Verity Lush: Tying up loose ends can be a cathartic process

David Bowie. Picture: PA
David Bowie. Picture: PA
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Verity Lush is a 38-year-old mum-of-two who lives in Portsmouth.

A week or so ago, my husband and I were discussing David Bowie.

This was prior to his death, and linked to his 69th birthday, his new album release, and because we are fans of the film, The Prestige.

Bowie starred in The Prestige and played the role of Nikola Tesla. There was something magnetic about Bowie on-screen, whether acting or singing, and his passing seems, in some ways, like the death of an era. An era that spawned more ground-breaking, maverick and iconic legends than any since.

Justin Beiber may have microscopically upped his game recently, but there-in lies the problem; it’s just a game. He is no legend.

The fact that Bowie died within 48 hours after his 69th birthday, which was also the chosen release date for what will be his final album, seems all the more poignant.

And leads me to believe that sometimes, the human spirit manages to battle against, and control, whatever is trying to kill the body.

Often in life, we hear of someone passing away at what seems like a ‘perfect’ moment. It is unthinkable as humans that there is such a thing, and that this is not an oxymoron, but seeing as death is inevitable, and it simply must happen, surely some moments are preferable to others?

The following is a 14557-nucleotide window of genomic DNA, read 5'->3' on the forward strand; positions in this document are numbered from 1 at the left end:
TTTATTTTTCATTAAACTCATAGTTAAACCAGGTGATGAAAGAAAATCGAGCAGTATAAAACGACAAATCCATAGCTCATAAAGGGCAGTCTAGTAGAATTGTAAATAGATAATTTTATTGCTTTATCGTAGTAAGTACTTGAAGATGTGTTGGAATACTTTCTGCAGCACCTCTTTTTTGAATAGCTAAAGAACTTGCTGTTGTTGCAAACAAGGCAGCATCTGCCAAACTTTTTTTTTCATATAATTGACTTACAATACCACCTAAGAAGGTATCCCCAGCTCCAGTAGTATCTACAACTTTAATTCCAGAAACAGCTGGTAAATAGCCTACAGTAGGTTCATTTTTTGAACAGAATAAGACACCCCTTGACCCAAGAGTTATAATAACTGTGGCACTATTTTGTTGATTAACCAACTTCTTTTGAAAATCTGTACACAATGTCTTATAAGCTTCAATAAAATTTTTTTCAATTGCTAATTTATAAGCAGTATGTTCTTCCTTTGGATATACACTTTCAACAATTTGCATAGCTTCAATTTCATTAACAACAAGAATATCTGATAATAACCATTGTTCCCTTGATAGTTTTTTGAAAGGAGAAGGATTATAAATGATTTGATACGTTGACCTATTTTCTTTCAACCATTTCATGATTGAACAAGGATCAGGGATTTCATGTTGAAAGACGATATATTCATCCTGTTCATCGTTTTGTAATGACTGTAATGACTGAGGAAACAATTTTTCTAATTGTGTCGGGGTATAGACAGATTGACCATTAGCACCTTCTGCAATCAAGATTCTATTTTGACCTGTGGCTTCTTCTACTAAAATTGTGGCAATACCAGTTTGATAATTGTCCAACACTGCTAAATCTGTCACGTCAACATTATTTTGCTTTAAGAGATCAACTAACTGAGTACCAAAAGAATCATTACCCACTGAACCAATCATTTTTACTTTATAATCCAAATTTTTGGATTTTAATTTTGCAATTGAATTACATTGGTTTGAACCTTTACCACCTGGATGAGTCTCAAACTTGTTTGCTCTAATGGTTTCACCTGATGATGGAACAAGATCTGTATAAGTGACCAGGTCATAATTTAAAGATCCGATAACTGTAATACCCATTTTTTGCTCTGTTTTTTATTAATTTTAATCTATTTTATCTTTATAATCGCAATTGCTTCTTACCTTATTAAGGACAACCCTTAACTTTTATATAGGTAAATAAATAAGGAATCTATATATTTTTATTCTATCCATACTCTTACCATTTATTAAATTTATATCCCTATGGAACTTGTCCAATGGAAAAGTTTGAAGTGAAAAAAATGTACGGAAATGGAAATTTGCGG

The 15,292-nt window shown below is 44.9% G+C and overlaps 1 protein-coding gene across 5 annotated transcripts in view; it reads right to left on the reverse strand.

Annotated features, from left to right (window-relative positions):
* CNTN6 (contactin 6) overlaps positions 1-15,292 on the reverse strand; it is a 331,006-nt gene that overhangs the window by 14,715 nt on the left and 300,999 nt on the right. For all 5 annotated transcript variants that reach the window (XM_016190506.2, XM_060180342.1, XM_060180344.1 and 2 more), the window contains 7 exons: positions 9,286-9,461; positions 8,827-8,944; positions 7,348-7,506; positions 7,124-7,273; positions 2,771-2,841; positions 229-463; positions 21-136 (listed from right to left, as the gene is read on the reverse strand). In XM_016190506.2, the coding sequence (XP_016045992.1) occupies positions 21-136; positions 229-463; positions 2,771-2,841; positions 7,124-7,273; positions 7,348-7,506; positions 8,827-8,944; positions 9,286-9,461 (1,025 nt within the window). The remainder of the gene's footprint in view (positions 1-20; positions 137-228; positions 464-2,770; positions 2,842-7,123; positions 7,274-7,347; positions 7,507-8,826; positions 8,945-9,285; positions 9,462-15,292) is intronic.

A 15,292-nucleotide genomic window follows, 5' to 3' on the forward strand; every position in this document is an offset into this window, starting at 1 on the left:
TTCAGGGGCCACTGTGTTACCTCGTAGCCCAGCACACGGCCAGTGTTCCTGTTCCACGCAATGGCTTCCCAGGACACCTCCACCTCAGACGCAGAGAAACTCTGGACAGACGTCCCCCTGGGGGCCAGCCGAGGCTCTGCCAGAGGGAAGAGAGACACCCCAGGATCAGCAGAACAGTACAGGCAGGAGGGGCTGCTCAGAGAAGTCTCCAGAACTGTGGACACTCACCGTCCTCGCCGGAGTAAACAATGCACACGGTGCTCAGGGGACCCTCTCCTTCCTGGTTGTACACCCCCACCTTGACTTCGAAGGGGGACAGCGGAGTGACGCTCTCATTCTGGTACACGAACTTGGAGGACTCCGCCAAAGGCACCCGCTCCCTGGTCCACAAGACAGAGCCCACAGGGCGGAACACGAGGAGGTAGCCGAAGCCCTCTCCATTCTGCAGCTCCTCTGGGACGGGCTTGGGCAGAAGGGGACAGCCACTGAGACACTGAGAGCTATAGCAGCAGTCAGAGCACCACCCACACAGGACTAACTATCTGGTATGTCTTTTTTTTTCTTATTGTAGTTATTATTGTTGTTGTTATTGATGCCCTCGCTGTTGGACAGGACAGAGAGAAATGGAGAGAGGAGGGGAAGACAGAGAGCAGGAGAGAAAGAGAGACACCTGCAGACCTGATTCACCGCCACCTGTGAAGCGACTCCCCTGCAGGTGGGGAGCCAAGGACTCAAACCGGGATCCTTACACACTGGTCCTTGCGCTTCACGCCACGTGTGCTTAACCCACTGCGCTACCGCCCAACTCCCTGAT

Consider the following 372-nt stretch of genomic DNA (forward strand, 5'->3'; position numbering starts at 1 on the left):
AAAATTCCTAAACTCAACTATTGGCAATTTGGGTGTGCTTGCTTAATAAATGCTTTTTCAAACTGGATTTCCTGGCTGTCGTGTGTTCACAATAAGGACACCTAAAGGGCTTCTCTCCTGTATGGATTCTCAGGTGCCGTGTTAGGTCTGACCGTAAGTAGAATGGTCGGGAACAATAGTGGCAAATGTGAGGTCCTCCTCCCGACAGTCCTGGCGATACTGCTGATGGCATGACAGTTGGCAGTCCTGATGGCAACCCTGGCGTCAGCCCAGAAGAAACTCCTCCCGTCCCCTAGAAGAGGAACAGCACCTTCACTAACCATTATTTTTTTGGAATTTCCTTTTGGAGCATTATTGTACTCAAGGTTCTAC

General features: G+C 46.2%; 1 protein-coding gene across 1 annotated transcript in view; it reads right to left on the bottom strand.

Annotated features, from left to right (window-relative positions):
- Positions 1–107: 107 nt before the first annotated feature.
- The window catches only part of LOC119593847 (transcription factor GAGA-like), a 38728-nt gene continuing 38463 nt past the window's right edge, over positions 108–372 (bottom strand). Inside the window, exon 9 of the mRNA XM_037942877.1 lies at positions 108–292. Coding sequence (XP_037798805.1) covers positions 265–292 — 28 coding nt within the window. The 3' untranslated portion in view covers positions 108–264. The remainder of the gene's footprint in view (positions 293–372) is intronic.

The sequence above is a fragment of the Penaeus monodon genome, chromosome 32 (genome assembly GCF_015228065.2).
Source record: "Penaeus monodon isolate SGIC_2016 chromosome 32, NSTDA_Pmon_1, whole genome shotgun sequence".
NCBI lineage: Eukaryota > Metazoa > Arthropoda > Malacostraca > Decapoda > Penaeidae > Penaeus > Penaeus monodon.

It also suggests that where loose ends exist in life, humans fail to flourish.

And where loose ends have been tied and cut, we automatically feel more at rest and soothed in spirit. Perhaps, therefore, this is something that we should try and carry forwards in our as much of our lives as we are able.

Perhaps you are sat reading this now, and you know that there is something you’ve been meaning to say to somebody, some message to pass on.

This could be something that will cause happiness, or something that will make somebody laugh, or make their life easier. It may be something you’ve been meaning to say or do for a while, but simply haven’t got around to.

Alternatively, it could be something that is difficult to do and that you’ve subsequently been avoiding, but that, once done, you will feel all the better for.

Acts like this can be cathartic and, once the initial difficulty is faced, leave us feeling a large load lighter.

On this note, I’d like to thank a reader of my column, Debbie, who sent me an incredibly thoughtful card recently.

You know who you are.

Verity Lush is a 38-year-old mum-of-two who lives in Portsmouth.

She is a tutor in philosophy, English and maths and has written a book for newly-qualified teachers, plus textbooks and articles for teaching magazines and supplements.